Wycombe Abbey marked International Women's Day by holding a Speakers' Forum with four female panellists from diverse backgrounds each of whom provided insight into the experiences of women in 2016.
Major Jo Maitland inspired the students to believe that even in a male dominated career such as her own (army and engineering) there is no reason why gender should make any difference to your aspirations. Amy Howerska, a successful stand-up comedian, was also able to broach the issue of working in a principally male sphere and how society's expectations of male and female comedians often remain different. Her amusing and thoughtful talk helped to illustrate how being a woman can sometimes be a disadvantage but also how it can be made into an advantage. She ended with the positive message that laughter was something which united everyone.
Joana Martinho, currently a project officer at the Prince's Trust, touched on a number of different issues facing women across the world ranging from women in refugee camps in Turkey to women who have experienced sexual violence as a weapon of war. She highlighted the shocking statistic that women aged 15-44 are more at risk from rape and domestic violence than from cancer, car accidents, war and malaria combined. However, she also provided hope that small projects, such as an Oxfam initiative that provided mobile phones to women in Cambodia, could have a huge impact, and made the students really consider how their own actions in fighting everyday sexism could have wider influence in the long term.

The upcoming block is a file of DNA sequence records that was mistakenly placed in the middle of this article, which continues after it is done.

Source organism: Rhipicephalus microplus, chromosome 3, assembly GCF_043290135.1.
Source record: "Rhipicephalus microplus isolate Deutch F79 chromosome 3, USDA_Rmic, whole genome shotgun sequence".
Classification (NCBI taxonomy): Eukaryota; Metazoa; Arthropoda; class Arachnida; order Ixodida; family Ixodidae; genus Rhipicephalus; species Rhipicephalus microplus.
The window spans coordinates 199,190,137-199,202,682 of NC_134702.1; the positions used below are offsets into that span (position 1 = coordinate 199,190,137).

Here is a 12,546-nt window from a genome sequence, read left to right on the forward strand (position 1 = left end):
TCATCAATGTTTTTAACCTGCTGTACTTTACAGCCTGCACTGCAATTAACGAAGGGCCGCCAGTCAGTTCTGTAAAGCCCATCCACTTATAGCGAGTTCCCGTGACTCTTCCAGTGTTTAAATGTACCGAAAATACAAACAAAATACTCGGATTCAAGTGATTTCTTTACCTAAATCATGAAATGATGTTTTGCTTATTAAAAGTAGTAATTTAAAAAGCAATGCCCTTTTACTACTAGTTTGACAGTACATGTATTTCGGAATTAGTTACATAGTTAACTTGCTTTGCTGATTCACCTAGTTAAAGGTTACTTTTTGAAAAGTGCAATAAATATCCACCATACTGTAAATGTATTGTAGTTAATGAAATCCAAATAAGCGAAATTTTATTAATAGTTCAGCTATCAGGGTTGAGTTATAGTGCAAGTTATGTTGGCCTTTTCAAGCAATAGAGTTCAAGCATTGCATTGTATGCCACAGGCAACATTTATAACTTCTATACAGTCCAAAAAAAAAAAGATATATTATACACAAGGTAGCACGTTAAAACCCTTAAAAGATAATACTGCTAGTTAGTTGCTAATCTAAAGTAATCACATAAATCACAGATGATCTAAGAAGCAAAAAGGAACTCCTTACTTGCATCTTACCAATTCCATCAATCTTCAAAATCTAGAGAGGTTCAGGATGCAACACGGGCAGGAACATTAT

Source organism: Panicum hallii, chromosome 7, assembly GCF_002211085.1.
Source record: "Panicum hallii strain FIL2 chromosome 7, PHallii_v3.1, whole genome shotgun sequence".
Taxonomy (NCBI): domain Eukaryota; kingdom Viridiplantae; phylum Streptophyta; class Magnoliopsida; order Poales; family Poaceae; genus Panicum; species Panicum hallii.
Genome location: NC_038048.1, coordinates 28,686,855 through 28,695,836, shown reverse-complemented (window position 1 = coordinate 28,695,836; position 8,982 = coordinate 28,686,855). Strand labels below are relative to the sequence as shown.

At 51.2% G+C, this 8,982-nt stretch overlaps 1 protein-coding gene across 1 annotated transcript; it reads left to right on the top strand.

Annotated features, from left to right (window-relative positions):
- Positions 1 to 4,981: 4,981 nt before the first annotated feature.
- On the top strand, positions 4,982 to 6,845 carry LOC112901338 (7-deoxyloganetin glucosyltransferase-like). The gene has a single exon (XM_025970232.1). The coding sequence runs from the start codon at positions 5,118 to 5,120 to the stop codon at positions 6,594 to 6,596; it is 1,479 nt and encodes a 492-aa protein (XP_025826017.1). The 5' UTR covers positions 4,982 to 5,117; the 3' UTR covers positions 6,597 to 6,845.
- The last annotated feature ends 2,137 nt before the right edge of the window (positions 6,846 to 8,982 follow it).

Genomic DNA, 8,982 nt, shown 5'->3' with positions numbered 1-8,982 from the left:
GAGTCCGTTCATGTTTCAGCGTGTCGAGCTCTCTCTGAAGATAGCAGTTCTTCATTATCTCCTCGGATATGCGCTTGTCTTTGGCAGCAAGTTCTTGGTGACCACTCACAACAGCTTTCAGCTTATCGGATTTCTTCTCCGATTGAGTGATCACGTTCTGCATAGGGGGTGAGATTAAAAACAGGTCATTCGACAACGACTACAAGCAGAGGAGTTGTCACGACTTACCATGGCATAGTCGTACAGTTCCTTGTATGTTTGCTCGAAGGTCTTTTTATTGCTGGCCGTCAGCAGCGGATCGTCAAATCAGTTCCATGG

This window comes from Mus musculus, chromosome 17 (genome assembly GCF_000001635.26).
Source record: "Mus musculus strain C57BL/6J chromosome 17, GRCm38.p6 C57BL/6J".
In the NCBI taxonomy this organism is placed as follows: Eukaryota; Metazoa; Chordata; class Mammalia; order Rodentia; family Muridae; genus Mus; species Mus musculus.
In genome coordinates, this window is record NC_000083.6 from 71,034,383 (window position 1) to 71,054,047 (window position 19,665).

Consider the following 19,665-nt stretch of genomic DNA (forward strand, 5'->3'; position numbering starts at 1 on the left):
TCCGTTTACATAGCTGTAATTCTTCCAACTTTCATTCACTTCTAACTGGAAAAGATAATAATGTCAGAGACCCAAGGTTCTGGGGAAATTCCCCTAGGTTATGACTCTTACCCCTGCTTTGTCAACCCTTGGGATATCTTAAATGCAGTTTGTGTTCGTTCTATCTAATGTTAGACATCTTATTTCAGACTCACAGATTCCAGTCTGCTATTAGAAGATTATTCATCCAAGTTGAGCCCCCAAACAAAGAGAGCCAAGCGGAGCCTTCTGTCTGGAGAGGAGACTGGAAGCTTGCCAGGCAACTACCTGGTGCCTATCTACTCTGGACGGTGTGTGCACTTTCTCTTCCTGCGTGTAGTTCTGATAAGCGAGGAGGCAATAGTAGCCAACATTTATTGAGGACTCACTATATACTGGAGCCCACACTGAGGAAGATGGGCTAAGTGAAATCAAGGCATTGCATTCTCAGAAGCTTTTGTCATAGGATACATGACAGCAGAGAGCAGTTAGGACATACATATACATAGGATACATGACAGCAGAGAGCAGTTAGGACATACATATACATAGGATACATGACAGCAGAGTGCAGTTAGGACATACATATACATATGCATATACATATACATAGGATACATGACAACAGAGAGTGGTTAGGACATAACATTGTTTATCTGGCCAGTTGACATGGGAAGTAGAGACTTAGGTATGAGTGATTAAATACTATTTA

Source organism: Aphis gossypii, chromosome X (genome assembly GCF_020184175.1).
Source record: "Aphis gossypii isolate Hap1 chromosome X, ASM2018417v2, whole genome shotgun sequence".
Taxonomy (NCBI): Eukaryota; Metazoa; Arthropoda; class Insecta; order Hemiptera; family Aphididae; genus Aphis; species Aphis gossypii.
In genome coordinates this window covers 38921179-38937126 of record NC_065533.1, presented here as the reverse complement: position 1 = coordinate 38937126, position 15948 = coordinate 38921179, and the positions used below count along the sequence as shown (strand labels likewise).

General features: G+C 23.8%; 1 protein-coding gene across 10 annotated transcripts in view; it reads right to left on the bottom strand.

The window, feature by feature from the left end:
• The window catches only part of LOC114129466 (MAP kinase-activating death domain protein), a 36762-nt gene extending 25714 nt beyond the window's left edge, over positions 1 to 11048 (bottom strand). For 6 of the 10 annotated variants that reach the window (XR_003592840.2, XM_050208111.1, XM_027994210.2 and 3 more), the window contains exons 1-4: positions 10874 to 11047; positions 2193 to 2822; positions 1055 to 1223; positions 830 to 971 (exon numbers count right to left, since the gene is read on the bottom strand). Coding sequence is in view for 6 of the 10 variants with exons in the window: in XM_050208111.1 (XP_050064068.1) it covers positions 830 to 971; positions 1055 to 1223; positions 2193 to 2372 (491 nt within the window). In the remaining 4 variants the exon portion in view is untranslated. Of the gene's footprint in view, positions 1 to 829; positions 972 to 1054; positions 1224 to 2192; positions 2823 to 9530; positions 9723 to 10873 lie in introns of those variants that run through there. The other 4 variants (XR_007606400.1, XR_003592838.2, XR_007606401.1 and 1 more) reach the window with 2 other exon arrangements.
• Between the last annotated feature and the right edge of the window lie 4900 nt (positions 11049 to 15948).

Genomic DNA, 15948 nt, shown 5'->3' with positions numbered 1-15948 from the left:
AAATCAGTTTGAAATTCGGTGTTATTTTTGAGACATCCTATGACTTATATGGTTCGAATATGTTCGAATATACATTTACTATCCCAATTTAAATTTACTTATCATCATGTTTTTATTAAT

Finally, a more local angle with national and international parallels was discussed by Louise from Wycombe Women's Aid, a domestic abuse charity that works in Buckinghamshire. Her talk brought to light the reality and prevalence of domestic abuse, both physical and emotional, whilst also discussing what is currently being done to try and prevent it. The message that it was young people and their attitudes towards what constitutes a healthy relationship that would have the biggest impact in the future struck home with all the students.
The event closed with a number of excellent questions from the audience including who each speaker felt was their greatest female inspiration. By the end of the evening it was clear that all of the panel members were also inspirations for the Wycombe students to both be advocates for promoting women's rights across the world and to never allow their sex to hold them back. Wycombe Abbey would like to extend a huge thank you to all of the speakers for taking the time to come to Wycombe, to Alicia for masterfully chairing the debate, and to all the students who attended.
Head of Global Opportunities